Continuing from our last blog on centralization where begun questioning the common understanding of centralization, we discuss a few more questions here and finally define centralization.
A couple of blogs earlier, we had discussed and defined the concept of procedures/policies etc? It would be interesting to relate these with centralization and ask the question - "Can policies override decentralization?" Generally, the decision making at the first level of workers is directed by a policy which provides a guideline towards making decisions. So given that these policies is it real decentralization?
As we defined centralization we said it would stand for "concentration at a single point" - does this single point mean - a single person, or a unit, or a level? For the operational employees it wouldn’t matter at what level the decision is being made - is it one level above them of some 5 levels above them!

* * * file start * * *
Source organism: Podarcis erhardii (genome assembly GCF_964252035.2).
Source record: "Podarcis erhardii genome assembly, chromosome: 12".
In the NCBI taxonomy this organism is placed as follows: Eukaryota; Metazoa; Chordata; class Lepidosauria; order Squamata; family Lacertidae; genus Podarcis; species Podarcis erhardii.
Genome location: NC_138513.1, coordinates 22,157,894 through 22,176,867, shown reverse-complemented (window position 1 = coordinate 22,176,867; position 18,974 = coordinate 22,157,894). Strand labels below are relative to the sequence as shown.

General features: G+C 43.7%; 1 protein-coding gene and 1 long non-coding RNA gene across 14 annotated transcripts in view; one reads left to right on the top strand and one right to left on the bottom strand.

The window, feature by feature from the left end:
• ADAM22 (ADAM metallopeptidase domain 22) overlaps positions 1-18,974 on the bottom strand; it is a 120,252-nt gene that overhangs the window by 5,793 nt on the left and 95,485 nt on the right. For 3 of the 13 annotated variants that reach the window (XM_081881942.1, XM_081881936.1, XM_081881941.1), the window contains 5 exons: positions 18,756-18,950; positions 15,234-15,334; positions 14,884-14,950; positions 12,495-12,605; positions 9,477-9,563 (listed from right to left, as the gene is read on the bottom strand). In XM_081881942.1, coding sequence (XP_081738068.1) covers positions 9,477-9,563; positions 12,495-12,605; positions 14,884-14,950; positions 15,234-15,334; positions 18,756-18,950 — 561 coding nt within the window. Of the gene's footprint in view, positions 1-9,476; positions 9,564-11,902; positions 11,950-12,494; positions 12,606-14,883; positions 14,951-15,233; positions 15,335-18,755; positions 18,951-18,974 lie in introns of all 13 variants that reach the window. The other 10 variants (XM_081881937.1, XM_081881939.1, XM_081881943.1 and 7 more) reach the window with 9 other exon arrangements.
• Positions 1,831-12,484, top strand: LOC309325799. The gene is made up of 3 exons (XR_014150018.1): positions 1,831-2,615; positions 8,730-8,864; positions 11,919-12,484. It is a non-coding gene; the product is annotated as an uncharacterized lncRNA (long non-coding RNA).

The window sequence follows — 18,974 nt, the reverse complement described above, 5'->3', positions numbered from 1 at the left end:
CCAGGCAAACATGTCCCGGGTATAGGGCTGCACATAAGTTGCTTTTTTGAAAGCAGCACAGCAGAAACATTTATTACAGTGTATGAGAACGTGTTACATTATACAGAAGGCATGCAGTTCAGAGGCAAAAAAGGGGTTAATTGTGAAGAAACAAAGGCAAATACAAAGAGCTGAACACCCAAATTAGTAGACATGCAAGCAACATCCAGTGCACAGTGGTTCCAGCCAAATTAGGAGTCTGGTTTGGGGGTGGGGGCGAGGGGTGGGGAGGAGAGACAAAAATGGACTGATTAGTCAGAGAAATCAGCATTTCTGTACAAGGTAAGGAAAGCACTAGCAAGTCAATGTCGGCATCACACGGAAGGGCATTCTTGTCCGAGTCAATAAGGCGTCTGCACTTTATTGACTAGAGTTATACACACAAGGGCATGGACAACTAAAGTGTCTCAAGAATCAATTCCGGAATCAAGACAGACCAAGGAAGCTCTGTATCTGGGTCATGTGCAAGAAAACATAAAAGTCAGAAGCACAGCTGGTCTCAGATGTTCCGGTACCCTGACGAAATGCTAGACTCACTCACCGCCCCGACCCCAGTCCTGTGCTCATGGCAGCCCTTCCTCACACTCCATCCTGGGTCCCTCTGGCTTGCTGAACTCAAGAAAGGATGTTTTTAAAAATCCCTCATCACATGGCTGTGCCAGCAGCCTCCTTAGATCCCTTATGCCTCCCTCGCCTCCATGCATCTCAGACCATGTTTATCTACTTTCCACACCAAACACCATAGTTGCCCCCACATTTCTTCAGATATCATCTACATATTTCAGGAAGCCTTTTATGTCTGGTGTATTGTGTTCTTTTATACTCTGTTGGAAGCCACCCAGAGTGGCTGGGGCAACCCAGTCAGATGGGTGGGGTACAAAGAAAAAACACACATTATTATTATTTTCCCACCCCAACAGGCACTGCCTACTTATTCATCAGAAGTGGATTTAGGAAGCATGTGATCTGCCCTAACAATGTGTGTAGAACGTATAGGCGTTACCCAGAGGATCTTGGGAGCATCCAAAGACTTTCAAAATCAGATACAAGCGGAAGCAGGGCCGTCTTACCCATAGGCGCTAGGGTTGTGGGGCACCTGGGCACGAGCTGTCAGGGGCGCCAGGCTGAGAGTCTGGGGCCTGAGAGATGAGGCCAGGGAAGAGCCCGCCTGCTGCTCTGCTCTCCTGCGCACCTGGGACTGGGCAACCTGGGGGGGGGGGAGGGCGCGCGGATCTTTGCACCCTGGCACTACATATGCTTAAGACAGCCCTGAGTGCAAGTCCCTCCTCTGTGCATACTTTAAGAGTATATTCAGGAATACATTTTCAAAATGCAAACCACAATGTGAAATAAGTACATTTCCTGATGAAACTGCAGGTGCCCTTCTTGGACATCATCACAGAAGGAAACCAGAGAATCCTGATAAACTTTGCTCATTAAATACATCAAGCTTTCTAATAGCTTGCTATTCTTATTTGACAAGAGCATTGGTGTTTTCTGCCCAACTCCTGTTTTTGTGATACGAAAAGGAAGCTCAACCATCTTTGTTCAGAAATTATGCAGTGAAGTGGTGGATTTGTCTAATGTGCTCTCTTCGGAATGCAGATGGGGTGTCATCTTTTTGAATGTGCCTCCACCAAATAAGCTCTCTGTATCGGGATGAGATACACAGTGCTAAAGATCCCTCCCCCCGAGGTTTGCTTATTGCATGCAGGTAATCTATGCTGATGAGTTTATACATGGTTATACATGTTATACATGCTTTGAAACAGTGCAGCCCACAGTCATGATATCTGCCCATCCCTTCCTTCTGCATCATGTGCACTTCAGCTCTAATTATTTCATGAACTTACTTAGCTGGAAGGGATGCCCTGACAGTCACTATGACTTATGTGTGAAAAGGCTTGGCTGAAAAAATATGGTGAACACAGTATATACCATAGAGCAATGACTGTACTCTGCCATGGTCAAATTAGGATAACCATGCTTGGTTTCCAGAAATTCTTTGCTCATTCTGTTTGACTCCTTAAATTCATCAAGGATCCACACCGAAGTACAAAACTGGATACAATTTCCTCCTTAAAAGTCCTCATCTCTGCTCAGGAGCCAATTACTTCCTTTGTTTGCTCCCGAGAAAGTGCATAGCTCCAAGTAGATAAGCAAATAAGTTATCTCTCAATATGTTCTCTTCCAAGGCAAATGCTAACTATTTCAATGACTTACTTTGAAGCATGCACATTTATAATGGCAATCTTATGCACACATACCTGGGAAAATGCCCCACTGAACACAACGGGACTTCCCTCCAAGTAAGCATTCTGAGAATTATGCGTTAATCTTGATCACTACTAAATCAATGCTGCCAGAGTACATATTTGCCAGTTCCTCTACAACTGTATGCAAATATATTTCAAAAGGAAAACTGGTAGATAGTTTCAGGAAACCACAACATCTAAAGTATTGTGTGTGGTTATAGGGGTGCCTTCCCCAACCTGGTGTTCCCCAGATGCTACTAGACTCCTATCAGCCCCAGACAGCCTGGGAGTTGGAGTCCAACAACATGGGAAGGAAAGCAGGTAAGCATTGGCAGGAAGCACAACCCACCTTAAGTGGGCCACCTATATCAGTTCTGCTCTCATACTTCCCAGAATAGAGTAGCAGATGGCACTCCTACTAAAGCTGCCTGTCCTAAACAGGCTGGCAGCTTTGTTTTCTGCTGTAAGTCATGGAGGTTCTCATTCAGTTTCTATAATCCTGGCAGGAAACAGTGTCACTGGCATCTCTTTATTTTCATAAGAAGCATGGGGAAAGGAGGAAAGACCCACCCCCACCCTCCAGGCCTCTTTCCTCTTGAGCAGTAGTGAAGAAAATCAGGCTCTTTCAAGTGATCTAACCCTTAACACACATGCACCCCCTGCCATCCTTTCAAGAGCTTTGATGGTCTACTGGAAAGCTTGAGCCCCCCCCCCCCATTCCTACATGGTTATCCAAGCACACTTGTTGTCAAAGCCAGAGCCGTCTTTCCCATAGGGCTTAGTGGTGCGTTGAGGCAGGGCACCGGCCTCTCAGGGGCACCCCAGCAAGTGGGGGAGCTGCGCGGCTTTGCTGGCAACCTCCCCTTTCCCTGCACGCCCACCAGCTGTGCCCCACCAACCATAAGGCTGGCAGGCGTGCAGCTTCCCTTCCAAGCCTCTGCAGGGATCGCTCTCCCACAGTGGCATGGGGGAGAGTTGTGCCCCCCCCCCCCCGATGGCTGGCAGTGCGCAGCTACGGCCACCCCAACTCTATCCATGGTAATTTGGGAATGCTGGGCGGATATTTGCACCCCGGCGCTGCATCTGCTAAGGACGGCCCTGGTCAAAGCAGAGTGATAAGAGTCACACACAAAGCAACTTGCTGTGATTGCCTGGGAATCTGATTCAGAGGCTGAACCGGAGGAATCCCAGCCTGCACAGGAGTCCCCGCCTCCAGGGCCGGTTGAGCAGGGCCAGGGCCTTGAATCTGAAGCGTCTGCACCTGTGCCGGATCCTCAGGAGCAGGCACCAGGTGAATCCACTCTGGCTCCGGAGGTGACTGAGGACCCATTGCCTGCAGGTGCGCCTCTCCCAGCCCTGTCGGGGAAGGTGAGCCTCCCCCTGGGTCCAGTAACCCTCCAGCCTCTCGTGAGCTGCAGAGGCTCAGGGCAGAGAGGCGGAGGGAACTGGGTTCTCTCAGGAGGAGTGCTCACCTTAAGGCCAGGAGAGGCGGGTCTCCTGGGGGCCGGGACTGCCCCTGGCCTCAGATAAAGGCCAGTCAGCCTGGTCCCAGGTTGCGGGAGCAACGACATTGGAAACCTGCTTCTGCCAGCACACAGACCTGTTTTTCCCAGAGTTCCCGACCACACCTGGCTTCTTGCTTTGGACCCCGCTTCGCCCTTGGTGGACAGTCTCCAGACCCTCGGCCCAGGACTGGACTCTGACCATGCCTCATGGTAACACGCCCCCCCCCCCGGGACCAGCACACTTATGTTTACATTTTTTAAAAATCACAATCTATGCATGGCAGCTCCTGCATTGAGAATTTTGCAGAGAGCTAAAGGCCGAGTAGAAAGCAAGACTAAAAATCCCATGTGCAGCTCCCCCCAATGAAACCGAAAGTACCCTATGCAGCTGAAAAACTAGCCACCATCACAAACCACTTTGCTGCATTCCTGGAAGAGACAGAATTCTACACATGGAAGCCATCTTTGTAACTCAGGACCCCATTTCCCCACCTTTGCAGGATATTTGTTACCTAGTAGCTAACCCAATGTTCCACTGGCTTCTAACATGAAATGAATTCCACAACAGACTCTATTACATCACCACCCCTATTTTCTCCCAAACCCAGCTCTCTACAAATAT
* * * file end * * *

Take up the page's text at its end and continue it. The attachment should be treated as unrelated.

Will having an information processing system closely monitor the decentralization amount to centralization of control?
If the operational level workers are able to control information does this result in decentralization if the process is actually centralized decision making?
Taking all these into considerations, we can now define centralization as - "the degree to which the formal authority to make discretionary choices is concentrated in an individual, unit or level (usually high in the organization), thus permitting employees lower in the organization minimum input into the work."
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